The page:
There is a say about how “nature provides”. I have never seen such a stunning display on the mountain ash! Wonder what this means for the winter!!!
Of course what I should be doing instead of skiving off taking photos of trees is working on my (short) speech for the launch of our book A year on our Farm next Monday night, September 9
So we have a date for the launch of our book, A Year On Our Farm; its Monday September 9th and the launch will be performed on the farm by Damien O’Reilly of RTE. Feel so excited … and nervous.
The printers are hard at work and hopefully I will have a draft in my sweaty little paws in the next week or so.
In the meantime, Sarah, Ruth and myself are in Kerry with my sister and her family. We are staying in the old schoolhouse in Farraniaragh and this photo was taken from our patio; over Derrynane Harbour, Abbey Island and on to Lamb’s head. Its described locally as the best known view in Ireland and it is, without doubt, fantastic. In a summer like this there is no place like Ireland. We went for a meal in The Blind Piper in Caherdaniel last evening (delicious as always) and the place was buzzing.
We are doing lots of watersports while, back home, Robin is up to his eyes calving. This is the most important period of the year on our farm. Fingers crossed, its going pretty well.
While its great to visit such a lovely place, we are all looking forward to going home to Robin on Saturday; and next week I will be getting stuck into invitations, a press release and sprucing up part of the yard that we are going to use for the launch. Local woman Shelagh Maher is going to do the catering; which will, of course, feature beef!
All we do is the prepare as best we can and hope then that lots of people turn up on the evening.
She says: A strong faith in God is a remarkable link in two of the most significant events involving Irish people in the past year; Katie Taylor winning the Olympic Gold Medal in Boxing and the selfless way in which Donal Walsh went about saving the lives of young people as his own live was being so tragically drained away
Katie Taylor has always spoke unashamedly of the importance of her faith and, in victory, did not forget her gratitude. The example of her victory and her modest lifestyle before and since have set her out as a person that the Irish nation and especially our children rightly admire.
When Donal Walsh first wrote of suicide, it was in a letter of anger and to his pals, urging them to see that there were always other options, from someone who wanted so much to live but had no choice in the matter.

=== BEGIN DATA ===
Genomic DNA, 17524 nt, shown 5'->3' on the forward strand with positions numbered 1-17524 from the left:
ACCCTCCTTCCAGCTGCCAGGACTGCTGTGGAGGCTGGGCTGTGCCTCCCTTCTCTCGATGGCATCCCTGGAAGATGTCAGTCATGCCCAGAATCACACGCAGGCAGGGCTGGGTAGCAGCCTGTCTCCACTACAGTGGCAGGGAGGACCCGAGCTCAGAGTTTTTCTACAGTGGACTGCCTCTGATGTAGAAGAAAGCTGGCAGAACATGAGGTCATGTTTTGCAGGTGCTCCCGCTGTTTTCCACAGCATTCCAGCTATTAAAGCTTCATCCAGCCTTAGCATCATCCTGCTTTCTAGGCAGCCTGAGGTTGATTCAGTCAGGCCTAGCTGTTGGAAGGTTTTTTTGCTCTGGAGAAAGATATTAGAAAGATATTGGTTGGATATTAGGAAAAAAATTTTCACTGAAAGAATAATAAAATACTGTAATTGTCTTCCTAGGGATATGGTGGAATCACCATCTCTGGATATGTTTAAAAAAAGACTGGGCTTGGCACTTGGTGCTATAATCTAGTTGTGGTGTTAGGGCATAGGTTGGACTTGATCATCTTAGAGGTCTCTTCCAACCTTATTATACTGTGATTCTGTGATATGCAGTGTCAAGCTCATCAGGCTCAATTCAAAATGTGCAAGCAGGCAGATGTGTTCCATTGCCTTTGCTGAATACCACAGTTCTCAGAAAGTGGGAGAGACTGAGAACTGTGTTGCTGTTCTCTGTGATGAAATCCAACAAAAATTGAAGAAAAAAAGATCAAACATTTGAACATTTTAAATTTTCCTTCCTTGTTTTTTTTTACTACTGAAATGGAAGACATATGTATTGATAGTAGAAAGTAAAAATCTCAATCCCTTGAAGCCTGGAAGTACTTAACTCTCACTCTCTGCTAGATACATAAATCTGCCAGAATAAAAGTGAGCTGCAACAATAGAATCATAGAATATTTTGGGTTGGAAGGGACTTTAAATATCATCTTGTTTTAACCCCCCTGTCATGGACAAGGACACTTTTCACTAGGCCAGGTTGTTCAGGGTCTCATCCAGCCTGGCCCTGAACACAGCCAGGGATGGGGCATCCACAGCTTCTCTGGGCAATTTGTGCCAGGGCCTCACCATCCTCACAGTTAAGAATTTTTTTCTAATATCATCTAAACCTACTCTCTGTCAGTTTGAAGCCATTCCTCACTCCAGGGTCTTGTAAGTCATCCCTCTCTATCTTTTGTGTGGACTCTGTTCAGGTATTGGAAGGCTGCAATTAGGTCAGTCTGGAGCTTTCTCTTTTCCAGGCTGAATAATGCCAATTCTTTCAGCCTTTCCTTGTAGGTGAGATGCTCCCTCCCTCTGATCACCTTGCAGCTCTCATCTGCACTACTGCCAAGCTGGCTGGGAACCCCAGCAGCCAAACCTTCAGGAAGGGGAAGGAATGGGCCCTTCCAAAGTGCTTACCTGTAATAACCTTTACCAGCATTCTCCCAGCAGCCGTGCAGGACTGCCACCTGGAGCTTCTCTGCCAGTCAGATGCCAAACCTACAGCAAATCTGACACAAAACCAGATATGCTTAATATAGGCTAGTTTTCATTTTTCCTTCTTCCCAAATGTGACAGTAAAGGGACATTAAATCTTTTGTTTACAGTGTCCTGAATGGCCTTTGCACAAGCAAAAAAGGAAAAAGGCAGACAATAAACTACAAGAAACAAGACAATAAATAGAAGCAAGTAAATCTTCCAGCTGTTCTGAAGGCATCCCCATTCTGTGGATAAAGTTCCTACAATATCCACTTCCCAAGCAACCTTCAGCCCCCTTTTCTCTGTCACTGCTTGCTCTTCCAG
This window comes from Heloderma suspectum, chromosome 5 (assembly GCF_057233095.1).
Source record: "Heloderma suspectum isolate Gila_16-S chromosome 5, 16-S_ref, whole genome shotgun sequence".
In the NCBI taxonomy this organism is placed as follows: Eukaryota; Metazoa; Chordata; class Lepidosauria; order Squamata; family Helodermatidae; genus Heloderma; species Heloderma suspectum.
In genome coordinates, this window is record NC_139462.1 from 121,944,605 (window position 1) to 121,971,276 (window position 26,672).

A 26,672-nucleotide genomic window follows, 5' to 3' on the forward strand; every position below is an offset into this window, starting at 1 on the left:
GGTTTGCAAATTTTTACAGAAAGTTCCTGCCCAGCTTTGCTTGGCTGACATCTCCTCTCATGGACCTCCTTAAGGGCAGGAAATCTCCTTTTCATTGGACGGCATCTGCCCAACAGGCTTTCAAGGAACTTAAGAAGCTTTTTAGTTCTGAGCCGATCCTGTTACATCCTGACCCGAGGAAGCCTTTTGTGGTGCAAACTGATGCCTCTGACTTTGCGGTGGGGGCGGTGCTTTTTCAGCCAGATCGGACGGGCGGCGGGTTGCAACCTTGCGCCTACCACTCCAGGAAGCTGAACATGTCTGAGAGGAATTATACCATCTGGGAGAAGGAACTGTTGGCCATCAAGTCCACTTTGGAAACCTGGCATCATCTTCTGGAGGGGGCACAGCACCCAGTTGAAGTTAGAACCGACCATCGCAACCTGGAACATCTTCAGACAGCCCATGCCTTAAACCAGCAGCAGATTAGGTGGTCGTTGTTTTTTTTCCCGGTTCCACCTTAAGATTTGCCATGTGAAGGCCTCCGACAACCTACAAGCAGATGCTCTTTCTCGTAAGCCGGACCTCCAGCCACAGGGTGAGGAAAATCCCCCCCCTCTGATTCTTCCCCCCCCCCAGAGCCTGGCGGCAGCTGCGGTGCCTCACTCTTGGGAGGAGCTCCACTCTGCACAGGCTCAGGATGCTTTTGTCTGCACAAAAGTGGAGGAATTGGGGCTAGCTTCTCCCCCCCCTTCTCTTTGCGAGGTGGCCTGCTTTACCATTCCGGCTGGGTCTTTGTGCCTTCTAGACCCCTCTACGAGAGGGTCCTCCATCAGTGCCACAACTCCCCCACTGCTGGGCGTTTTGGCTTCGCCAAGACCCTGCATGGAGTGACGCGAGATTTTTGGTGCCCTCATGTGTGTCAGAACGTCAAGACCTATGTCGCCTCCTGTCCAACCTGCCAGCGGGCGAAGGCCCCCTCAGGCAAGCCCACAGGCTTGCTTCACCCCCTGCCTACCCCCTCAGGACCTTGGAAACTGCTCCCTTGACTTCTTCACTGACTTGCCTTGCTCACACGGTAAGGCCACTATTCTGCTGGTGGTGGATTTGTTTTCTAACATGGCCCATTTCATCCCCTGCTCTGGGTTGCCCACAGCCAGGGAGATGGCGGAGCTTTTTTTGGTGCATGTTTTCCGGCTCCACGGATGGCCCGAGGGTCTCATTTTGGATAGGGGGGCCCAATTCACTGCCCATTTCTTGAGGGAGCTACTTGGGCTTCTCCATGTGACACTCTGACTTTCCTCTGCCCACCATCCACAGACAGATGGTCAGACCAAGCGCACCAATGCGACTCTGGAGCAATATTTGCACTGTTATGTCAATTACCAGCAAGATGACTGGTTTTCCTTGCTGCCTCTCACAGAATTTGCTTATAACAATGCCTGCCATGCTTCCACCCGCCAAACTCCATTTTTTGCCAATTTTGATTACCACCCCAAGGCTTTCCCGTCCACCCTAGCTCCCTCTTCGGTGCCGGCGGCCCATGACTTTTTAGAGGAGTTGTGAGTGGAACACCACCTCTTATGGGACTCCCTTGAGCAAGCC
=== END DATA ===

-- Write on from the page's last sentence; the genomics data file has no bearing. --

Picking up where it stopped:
There is no death worse than that of a child; sincere condolences to his family.
It is a testament to us that we as a people saw and responded to what he was saying. His remaining time was short but he had an impact on this world that most of us never will.
Were I knowingly faced with my own impending demise I think it highly unlikely that I would have the generosity and depth of spirit to turn it into something that has reportedly already saved lives and no doubt will continue to so. He has inspired a nation and gone a good way down the road to changing the mindset of a generation.
Neither Katie of Donal preached about the merits of one religion over another; what was important was God.
As the cancer drained away his life he remained angry but said it was something he would accept if it got across God’s message about the sanctity of life. Would that we would/could all find such moral leadership in our lives the whole world would/will be a better place.
Who among does not waste time out of every day, put things off until tomorrow, shelved spontaneous stuff for the time that never comes?
Donal Walsh has no more tomorrows but we do.
Bought a new Limousin Bull at the Limousin Society’s May sale in Roscrea on Saturday … now its just a case of sitting back and waiting for the next two years to see what his calves look like!
As to why I bought him … he was early in the sale and I was in a rush to get to the Leinster match in Dublin …. no, seriously, from the first time I saw him, I felt he had a presence so I was happy when I looked him up in the Catalogue and realised he also had excellent figures.
Unfortunately someone else must have thought the same …because he cost a bit more than I thought he might!
He’s five star for terminal traits. Hopefully he will be easy calving and the calves will go on to be quality beef. He will be used on our younger cows.
We let him out this afternoon, his first day out this year. Like all teenagers on his first day out he spent a few minutes blowing off some steam but here he is, looking proud and noble.
The animal fodder crisis has become a feed crisis because there is virtually no grass growing.
We would always plan for a four month winter but this year’s has already gone on for 6 1/2 months, more than 50 pc longer … though this is what some people have every year.
There is now a real concern for next winter’s fodder, as there is no grass growing back on paddocks that have been grazed out and the silage is very backward …. though it is hard to be thinking about next winter when animals are hungry today.
We are luck in that our suckler herd is autumn calving and the cows have been safely scanned in calf but it must be a major concern to get the breeding season going in spring calving herds.
Despite all the bad weather I couldn’t help smiling (a little) this morning to see a pair of mallards swimming around in a recently formed pond in one of our grazing fields.
Nature doing it best to keep doing was nature does best.
Heading towards the first week of May and we have not yet had one full day of spring. Next winter’s feeding stocks are already a concern … and we still aren’t out from under the dark cloud of last winter.